• Category(“Equals to”/”Begins with”/”Regular Expression”)
  • Action(“Equals to”/”Begins with”/”Regular Expression”)
  • Label(“Equals to”/”Begins with”/”Regular Expression”)
  • Value(“Greater than”/”Equals to”/”Less than”)

If you have proper Events tracking data, you can use it to create any goal, combining multiple conditions.

Let’s say, in the example below the goal based on the “Contact Form 7” event for form submission. (“Contact Form 7” – is a popular WordPress plugin for contact forms).

This goal is counting only those events, which have Category=”Contact Form 7” AND Action=”Contact Form 7 sent” AND  triggered on the “/contact/” page(see the “Label” section):

Google Analytics Event Goals

I also have another goal with the same Category and Action, but the “Label” is empty(the tracking works on any page, not only in /contact/).

Such segregation allows me to have data for All forms submissions but also be able to check the conversion rate for forms on certain website pages(like “Contact”).

“Use the Event value as the Goal Value for the conversion”

Let’s imagine you have a dynamic value in your event configuration: like sending different prices for subscriptions $50 – ”silver”, $100 – “gold”, $150 – “platinum” subscription). 

If your event sends this (dynamic) value for each subscription AND you enable this option – you will have this data summarized in the “Goal X Value” metric in GA reports.

Google Analytics: “Smart Goal” setup

  1. Open Google Analytics → Admin → Goals(the “View Column” on the right).
  2. Then click “+ New Goal” and choose “Smart Goal”
  3. Give the name to the Goal or leave the default name
  4. Save the goal

Thats it!

Google Analytics funnels

For the “Destination” Goal type(only), you can set up Funnel Visualization. 

Turn On the “Funnel” option in ”Goal Details”. Then set Funnel steps, giving descriptive names for them.

Google Analytics Funnel

The funnel visualization shows how users are moving from one funnel step to another(percentages and absolute values). And drop-offs on each funnel step.

The chart is available in Google Analytics → Conversions → Goals → Funnel visualization report:

Google Analytics funnel visualization

Notes regarding Google Analytics funnels

Note #1: the “Required” first step applies to the “Funnel Visualization” report only.
If enabled, “Funnel Visualization”, you will see only these conversions that passed through this first required step.

Let’s say, for the Funnel example above, you have 100 of Unique Pageviews for /thank-you-virtual/ page.

For 70 of them users visited /product-detals-virtual/(Step 1, Required).
And for the rest 30 of them users entered via different pages sequence.

The “Funnel visualization” report will show you 70 conversions.
Other reports for this Goal will show 100 conversions.

Note #2: the “Destination” parameter – is the last step of your funnel.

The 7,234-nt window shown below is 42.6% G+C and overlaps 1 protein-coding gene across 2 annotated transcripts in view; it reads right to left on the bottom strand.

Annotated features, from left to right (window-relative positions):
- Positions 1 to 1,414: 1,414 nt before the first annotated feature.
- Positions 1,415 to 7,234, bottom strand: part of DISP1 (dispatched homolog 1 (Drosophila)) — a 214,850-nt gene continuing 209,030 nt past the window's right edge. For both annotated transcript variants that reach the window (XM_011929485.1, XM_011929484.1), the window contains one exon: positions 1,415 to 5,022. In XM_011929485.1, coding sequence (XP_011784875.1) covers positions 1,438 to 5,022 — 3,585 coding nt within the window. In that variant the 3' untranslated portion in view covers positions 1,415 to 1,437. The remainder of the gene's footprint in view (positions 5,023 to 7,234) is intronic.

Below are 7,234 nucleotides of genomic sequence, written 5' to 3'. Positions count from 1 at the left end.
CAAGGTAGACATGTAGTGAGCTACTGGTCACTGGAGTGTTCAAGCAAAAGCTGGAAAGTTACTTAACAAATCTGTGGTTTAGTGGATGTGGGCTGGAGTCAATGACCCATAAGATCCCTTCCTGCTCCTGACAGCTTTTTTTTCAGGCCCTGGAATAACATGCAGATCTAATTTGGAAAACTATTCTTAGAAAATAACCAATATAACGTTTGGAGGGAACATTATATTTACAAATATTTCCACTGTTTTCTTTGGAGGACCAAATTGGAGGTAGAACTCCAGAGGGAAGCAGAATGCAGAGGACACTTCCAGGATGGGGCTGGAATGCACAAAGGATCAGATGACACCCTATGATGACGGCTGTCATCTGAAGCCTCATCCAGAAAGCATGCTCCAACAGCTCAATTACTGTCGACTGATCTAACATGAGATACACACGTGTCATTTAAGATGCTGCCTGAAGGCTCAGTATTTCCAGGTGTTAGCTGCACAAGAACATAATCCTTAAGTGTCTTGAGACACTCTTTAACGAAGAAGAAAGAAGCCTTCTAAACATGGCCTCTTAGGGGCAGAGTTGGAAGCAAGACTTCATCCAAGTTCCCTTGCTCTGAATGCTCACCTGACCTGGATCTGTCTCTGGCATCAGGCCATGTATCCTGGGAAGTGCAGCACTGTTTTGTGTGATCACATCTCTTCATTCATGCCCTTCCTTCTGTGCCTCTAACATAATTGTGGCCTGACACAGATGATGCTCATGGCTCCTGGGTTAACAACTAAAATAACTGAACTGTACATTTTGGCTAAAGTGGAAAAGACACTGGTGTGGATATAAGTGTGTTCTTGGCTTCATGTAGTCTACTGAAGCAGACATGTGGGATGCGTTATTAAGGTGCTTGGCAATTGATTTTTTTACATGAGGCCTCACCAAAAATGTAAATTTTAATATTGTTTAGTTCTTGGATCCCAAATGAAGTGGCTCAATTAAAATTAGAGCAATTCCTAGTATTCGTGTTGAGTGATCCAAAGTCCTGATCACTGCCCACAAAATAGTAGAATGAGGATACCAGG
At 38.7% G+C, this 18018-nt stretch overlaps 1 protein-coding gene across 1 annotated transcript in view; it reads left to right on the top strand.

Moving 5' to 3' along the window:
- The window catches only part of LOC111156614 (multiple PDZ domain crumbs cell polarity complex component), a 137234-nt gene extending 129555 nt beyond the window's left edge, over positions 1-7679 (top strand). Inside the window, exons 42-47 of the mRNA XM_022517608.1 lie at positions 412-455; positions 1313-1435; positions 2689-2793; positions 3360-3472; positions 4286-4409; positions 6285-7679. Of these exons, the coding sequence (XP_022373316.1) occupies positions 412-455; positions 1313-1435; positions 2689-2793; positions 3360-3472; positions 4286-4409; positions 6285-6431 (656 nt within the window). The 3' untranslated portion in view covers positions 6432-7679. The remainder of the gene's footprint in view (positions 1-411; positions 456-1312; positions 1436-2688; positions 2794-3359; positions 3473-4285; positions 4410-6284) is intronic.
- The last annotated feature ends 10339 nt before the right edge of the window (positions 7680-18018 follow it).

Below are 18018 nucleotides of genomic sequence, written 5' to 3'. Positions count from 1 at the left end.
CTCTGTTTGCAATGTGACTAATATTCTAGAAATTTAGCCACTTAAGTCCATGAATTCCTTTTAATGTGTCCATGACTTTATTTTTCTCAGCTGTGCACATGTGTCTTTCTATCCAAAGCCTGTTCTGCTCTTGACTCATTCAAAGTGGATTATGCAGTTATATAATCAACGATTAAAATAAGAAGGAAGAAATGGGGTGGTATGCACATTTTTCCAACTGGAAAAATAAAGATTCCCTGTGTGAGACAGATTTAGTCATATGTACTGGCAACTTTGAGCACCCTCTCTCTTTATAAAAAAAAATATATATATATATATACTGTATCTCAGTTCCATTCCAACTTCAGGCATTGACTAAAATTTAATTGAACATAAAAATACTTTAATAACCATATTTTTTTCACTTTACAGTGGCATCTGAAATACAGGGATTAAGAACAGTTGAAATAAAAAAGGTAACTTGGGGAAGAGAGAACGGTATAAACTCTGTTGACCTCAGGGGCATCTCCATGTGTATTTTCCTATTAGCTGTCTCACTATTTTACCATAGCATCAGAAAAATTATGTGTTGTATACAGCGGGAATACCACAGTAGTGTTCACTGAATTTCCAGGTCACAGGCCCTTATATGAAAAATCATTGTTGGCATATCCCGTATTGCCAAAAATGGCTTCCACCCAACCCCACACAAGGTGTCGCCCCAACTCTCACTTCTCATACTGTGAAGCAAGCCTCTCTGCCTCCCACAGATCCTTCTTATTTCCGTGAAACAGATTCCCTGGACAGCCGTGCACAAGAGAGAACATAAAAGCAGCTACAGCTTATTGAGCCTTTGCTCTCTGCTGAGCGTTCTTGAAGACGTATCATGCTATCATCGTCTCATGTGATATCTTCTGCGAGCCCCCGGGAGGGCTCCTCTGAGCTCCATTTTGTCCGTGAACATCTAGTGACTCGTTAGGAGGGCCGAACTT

Remember, you need to set the latest step(conversion) before, and then – other steps starting from the 1st: Step 1, Step 2, Step 3 and so on.

Note #3: Don’t duplicate the last step(conversion) in the “Funnel” settings. It should be defined only once(in the “Destination” field).

Note #4: the “Destination” condition type(“Equals to”, “Begins with”, “Regular Expression”) determines the condition types for ALL funnel steps. Double-check all funnel steps in “All Pages” report to make sure your conditions work for all combinations.

In this section I will try to cover some questions that you still may have.

How many goals in Google Analytics can you set up?

The limit is 20 goals per Google Analytics view. You can also create up to 25 views and set 20 Goals on each, but… This is not a good practice(unless you need that for some custom reporting tool which uses Google Analytics API).

For “manual analytics purposes”, try to keep a reasonable number of Goals, like 5-10.

Can I delete a Goal?

No, but you can deactivate it or rename. That is why you should think twice before adding new goals: the number of goals is limited.

What is the goal conversion rate?

Google Analytics conversion rate – is one of the key metrics in Google Analytics for estimation of the website and business efficiency.

[Goal conversion rate] = [Goal Achievements] / [Sessions]*100%

After the goal is configured(and you collected some conversions), you can check this parameter in “Goals” reports or(even better!) in “Source/Medium” report for certain Source, Medium, Campaign, Keyword.

What if my Google Analytics goals are not working?

For “Destination” Goals check your configuration in Google Analytics “All Pages” report, using the same condition(“Equals to”, “Begins with”, “Regular Expression”). Focus on the # of “Unique Pageviews”(instead of “Pageviews”).

For “Event” goals type check the “Events” report: make sure you have the events tracking properly installed. If it works, change your conditions/logic for goals.

Other Goal types should work if they were activated in the view settings.

How to import Google Analytics goals into Adwords(Google Ads)?

Before doing that make sure you connected your Google Analytics account with Google Ads.

If yes:

  1. Open Google Ads → Tools & Settings → Conversions
  2. Click “+”(Conversion)
  3. Click “Import”
  4. Choose “Google Analytics(UA)” or “Google Analytics 4 properties”, then “Continue”
  5. Choose goal(s) you want to import and click “Import and Continue”


Google Analytics Goals – is a powerful tool, which deserves more attention. When properly implemented, it pays off for years.

I hope this guide will help you in Measurement Planning, setting up and troubleshooting of Goals.

Don’t hesitate to share this article on social media if it is useful in your opinion.

Thanks for reading!